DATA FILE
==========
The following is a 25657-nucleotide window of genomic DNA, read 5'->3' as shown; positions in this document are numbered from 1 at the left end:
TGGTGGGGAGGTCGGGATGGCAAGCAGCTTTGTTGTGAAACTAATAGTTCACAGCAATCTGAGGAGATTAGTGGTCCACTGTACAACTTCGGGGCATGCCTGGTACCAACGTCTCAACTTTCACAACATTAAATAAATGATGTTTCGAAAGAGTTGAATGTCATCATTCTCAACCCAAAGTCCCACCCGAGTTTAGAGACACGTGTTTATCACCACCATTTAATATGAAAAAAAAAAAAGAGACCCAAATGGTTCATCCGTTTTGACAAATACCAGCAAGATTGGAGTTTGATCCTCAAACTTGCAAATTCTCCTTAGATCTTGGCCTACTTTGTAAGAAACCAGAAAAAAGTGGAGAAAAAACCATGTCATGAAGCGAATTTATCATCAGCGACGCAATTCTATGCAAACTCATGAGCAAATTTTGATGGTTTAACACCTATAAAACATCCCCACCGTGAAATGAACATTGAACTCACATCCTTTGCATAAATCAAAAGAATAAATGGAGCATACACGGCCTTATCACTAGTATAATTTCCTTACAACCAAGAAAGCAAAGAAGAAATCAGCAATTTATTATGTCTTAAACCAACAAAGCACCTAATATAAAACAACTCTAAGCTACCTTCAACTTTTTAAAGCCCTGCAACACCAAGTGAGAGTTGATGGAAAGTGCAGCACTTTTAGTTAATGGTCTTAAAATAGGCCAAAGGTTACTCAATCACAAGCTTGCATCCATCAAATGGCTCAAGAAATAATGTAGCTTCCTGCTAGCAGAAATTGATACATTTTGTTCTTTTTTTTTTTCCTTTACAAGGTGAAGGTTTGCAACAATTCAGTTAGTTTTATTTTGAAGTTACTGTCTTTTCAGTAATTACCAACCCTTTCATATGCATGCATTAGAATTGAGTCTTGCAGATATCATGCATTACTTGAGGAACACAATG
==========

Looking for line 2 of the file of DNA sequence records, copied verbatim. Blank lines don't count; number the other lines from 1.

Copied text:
TGGTGGGGAGGTCGGGATGGCAAGCAGCTTTGTTGTGAAACTAATAGTTCACAGCAATCTGAGGAGATTAGTGGTCCACTGTACAACTTCGGGGCATGCCTGGTACCAACGTCTCAACTTTCACAACATTAAATAAATGATGTTTCGAAAGAGTTGAATGTCATCATTCTCAACCCAAAGTCCCACCCGAGTTTAGAGACACGTGTTTATCACCACCATTTAATATGAAAAAAAAAAAAGAGACCCAAATGGTTCATCCGTTTTGACAAATACCAGCAAGATTGGAGTTTGATCCTCAAACTTGCAAATTCTCCTTAGATCTTGGCCTACTTTGTAAGAAACCAGAAAAAAGTGGAGAAAAAACCATGTCATGAAGCGAATTTATCATCAGCGACGCAATTCTATGCAAACTCATGAGCAAATTTTGATGGTTTAACACCTATAAAACATCCCCACCGTGAAATGAACATTGAACTCACATCCTTTGCATAAATCAAAAGAATAAATGGAGCATACACGGCCTTATCACTAGTATAATTTCCTTACAACCAAGAAAGCAAAGAAGAAATCAGCAATTTATTATGTCTTAAACCAACAAAGCACCTAATATAAAACAACTCTAAGCTACCTTCAACTTTTTAAAGCCCTGCAACACCAAGTGAGAGTTGATGGAAAGTGCAGCACTTTTAGTTAATGGTCTTAAAATAGGCCAAAGGTTACTCAATCACAAGCTTGCATCCATCAAATGGCTCAAGAAATAATGTAGCTTCCTGCTAGCAGAAATTGATACATTTTGTTCTTTTTTTTTTTCCTTTACAAGGTGAAGGTTTGCAACAATTCAGTTAGTTTTATTTTGAAGTTACTGTCTTTTCAGTAATTACCAACCCTTTCATATGCATGCATTAGAATTGAGTCTTGCAGATATCATGCATTACTTGAGGAACACAATG